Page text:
Spare them the pain
FORMER WA Governor and respected QC Malcolm McCusker will draw on his own experience of watching friends die when he heads up a panel tasked with drawing up voluntary assisted dying law for the WA Parliament.
“I know of very few people who haven’t either directly through a relative or a friend or indirectly because they’ve heard of someone else whose friend had a very slow and painful death,” he told ABC Radio.
“A couple of my close friends died years ago. One of them suffered from motor neurone disease and it lingered. The pain was just enormous. I think most people are compassionate and compassion means you don’t want to cause unnecessary pain.”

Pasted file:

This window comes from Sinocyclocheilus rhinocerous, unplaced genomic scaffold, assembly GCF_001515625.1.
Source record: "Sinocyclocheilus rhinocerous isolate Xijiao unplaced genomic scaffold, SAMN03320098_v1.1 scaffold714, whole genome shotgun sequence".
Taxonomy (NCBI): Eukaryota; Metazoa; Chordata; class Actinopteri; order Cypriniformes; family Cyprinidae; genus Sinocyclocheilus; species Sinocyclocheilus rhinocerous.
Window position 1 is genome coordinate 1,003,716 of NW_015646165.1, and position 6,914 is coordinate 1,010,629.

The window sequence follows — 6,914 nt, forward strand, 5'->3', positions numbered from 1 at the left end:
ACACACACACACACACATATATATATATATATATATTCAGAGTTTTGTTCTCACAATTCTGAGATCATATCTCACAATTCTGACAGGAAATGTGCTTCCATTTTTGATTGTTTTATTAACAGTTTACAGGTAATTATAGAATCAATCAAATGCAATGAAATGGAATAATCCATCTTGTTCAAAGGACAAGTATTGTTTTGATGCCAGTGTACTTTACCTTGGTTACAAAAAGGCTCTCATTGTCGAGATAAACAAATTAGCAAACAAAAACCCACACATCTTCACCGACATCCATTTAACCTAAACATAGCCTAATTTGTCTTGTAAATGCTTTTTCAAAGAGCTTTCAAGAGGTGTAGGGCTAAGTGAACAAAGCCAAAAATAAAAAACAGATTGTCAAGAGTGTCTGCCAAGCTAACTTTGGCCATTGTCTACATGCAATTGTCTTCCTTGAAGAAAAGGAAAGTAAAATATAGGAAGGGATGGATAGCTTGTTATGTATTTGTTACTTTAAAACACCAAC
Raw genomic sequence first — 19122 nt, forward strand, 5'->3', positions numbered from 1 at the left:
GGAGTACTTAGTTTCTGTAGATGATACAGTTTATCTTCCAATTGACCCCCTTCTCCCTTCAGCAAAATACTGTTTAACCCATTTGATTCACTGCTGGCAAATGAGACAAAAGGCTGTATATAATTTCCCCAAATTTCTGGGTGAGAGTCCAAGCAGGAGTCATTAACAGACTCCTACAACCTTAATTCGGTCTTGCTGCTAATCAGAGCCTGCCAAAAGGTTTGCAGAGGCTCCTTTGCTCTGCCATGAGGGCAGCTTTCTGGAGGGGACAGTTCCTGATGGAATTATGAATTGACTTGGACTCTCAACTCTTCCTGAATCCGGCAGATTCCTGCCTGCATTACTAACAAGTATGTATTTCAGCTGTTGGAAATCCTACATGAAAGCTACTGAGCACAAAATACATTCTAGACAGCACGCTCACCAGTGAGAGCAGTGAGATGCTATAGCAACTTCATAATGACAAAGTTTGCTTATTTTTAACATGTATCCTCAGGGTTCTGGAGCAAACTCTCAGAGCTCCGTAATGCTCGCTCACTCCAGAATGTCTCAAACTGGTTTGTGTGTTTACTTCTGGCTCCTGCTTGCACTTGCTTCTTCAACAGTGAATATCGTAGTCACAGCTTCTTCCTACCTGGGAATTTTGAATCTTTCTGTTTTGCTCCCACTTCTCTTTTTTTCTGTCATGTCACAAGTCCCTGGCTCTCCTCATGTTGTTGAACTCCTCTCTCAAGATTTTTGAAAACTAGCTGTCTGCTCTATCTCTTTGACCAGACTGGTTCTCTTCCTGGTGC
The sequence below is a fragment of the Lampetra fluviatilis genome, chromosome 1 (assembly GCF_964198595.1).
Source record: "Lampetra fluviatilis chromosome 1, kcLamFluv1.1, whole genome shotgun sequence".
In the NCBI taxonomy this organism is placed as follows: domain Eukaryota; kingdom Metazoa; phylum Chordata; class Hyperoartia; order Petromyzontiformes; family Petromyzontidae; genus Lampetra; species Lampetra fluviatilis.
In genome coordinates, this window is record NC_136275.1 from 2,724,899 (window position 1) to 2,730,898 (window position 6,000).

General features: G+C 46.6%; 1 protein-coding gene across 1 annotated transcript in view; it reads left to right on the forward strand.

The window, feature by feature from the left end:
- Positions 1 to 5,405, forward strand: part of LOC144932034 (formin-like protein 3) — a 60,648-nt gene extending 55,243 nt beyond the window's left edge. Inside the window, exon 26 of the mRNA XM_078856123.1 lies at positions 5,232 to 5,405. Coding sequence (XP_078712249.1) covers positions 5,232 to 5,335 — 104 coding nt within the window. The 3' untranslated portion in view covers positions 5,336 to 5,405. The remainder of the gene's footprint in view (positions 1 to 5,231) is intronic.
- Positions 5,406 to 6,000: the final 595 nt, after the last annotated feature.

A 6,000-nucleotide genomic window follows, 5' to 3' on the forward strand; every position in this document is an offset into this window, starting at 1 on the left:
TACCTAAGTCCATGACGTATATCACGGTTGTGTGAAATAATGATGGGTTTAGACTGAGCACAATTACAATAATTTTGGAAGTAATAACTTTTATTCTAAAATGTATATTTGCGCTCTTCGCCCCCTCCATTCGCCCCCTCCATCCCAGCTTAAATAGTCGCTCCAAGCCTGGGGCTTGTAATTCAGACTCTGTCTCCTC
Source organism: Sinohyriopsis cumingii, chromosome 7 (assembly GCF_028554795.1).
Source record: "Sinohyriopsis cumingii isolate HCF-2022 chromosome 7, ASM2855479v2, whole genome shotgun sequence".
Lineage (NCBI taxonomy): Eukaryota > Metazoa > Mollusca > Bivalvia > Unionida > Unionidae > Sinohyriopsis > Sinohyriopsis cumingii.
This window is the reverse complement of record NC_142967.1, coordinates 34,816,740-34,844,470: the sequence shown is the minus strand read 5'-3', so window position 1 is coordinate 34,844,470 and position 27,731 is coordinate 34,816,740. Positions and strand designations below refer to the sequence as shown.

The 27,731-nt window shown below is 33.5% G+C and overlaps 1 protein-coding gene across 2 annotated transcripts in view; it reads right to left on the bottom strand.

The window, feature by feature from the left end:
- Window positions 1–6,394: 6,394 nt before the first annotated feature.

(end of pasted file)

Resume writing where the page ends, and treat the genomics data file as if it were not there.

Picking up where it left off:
HOW many months would a terminally ill patient have to live before they were eligible to seek help in dying under any proposed WA voluntary euthanasia legislation?
Would the threshold be less than six months or – as in Victoria, the first Australian state to legalise voluntary assisted dying – 12 months?
A time threshold will be one of the issues the Malcolm McCusker QC-led expert panel – appointed this week – will ponder as it sets about making recommendations for legislation to go before the WA Parliament.
“We haven’t as yet got to the point of saying well, within what period should a person be shown to have a probability or even a certainty of death,” Mr McCusker told ABC Radio.
“In some countries and some places it’s been put at six months; that is, if a person is inevitably going to die or almost certainly according to the views of some two, three or four doctors within six months, then this may be a threshold requirement to meet.
“But these are the kind of considerations we need to look at very closely.”
Malcolm McCusker with wife Tonya.